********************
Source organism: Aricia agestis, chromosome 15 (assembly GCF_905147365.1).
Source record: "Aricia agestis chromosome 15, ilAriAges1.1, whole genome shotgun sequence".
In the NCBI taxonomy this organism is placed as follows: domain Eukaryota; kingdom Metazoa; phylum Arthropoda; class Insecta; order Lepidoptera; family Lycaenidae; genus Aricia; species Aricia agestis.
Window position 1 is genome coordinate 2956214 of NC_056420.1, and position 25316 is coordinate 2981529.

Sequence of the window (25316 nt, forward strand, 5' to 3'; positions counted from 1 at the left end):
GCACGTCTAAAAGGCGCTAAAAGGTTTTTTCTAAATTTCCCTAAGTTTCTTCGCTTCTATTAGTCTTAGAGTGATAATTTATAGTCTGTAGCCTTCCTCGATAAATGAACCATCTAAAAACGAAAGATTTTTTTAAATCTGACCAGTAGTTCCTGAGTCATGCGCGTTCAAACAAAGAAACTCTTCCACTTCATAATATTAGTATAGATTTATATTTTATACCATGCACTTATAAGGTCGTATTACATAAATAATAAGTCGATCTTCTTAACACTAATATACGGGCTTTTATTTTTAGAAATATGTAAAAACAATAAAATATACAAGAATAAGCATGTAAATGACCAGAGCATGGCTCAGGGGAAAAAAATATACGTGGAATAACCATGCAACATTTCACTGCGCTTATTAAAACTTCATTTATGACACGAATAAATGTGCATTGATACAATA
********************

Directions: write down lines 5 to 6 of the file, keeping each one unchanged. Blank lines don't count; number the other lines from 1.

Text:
Sequence of the window (25316 nt, forward strand, 5' to 3'; positions counted from 1 at the left end):
GCACGTCTAAAAGGCGCTAAAAGGTTTTTTCTAAATTTCCCTAAGTTTCTTCGCTTCTATTAGTCTTAGAGTGATAATTTATAGTCTGTAGCCTTCCTCGATAAATGAACCATCTAAAAACGAAAGATTTTTTTAAATCTGACCAGTAGTTCCTGAGTCATGCGCGTTCAAACAAAGAAACTCTTCCACTTCATAATATTAGTATAGATTTATATTTTATACCATGCACTTATAAGGTCGTATTACATAAATAATAAGTCGATCTTCTTAACACTAATATACGGGCTTTTATTTTTAGAAATATGTAAAAACAATAAAATATACAAGAATAAGCATGTAAATGACCAGAGCATGGCTCAGGGGAAAAAAATATACGTGGAATAACCATGCAACATTTCACTGCGCTTATTAAAACTTCATTTATGACACGAATAAATGTGCATTGATACAATA